share|improve this answer
To the downvoter, "retaliating" for -1 on a bad answer you gave is really mature... – R.. Dec 23 '10 at 15:31
The downvoter is me, and the downvote was partly on the (lack of) merit of your answer and partly because I believe that downvoting all of the existing answers (including mine) was really bad form. Care to discuss? – Jon Dec 23 '10 at 15:40
When all the existing answers are repeats of the same thing, and all are ignoring OP's real problem (compiling as the wrong language) and giving an ugly workaround, what would be better than downvoting them all? Just downvoting the first one? Minding my own business? – R.. Dec 23 '10 at 15:44
Very well. I've fixed the tagging in the question, but I still consider the accepted answer bad advice. If you're writing C++ you should use new, not malloc. If you're writing C, you should never write casts like this. – R.. Dec 23 '10 at 16:06
"A C++ question should not mention malloc. – R.." – user470379 Dec 23 '10 at 17:52

If you are compiling as C code, that line should be valid.

But in C++, the conversion from void* to Employee* is invalid.

Is the file named something.c? Are there compiler options you can change?

If you must use a C++ compiler, you can fix this by adding an explicit cast:

struct Employee* p = (struct Employee*)malloc(sizeof(struct Employee));
share|improve this answer

You should cast the result of malloc to the type of pointer you are using.

struct Employee* p = (struct Employee*)malloc(sizeof(struct Employee)); 

malloc will always return a chunck of memory as a (void *). Its up to you to tell the compiler what type of chunck that memory is.

share|improve this answer
No, OP should either fix the settings of his IDE/compiler or fix his question to tag it C++ rather than C, if he really intends to use C++ (but why would you use malloc in C++?!) – R.. Dec 23 '10 at 15:12
Its not a settings issue. If his file is .c, then it will compile with the c compiler. If its a .cpp, it will compile with the c++ compiler. Its valid to write c and compile it with a c++ compiler, but types are a enforced just a bit more by the compiler. – Chad La Guardia Dec 23 '10 at 15:20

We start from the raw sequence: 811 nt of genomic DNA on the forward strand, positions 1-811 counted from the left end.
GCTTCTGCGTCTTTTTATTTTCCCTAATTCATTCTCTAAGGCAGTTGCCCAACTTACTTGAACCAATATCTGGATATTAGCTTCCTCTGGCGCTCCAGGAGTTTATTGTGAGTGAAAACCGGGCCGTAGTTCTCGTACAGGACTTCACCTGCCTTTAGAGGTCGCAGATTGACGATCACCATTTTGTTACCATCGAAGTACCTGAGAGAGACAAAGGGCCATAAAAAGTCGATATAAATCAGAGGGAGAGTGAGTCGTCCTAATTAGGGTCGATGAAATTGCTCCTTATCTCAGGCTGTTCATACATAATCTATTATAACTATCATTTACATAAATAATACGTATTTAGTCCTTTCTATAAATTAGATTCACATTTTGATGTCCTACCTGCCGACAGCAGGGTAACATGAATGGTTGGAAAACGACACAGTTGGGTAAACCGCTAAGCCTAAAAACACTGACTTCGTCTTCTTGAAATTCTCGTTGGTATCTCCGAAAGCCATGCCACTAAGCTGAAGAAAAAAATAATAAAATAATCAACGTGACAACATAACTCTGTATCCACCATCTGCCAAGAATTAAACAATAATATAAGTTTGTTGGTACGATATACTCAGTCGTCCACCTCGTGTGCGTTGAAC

It is not valid to write C and compile it with a C++ compiler. It's only valid to write a particular subset of C (the intersection of C and C++) if you're going to do that, and it will require you to write very bad C code. – R.. Dec 23 '10 at 15:35
Not true. A c++ compiler is specified such that it is supposed to be able to compile all c. The fact that some c++ compilers do not properly compile c is the fault of the implementation. – Chad La Guardia Dec 23 '10 at 16:16

The value returned from malloc is a void*. The value you want to assign to p must be of type Employee*. In C++ (in contrast to C), there is no implicit conversion from void* to another pointer type. Therefore, you need to perform the conversion explicitly:

struct Employee* p = reinterpret_cast<Employee*>(malloc(sizeof(struct Employee))); 
share|improve this answer
Question is tagged C, not C++ – R.. Dec 23 '10 at 15:31
@R..: Is there a good reason to assume that the OP meant to confuse us by using VC++ (and mentioning it explicitly) rather than that they simply mistagged the question, other than "my assumption is better than your assumption"? I would think that by accepting the answer he did, he kind of agrees that this is a C++ question. – Jon Dec 23 '10 at 15:36
A C++ question should not mention malloc. – R.. Dec 23 '10 at 16:15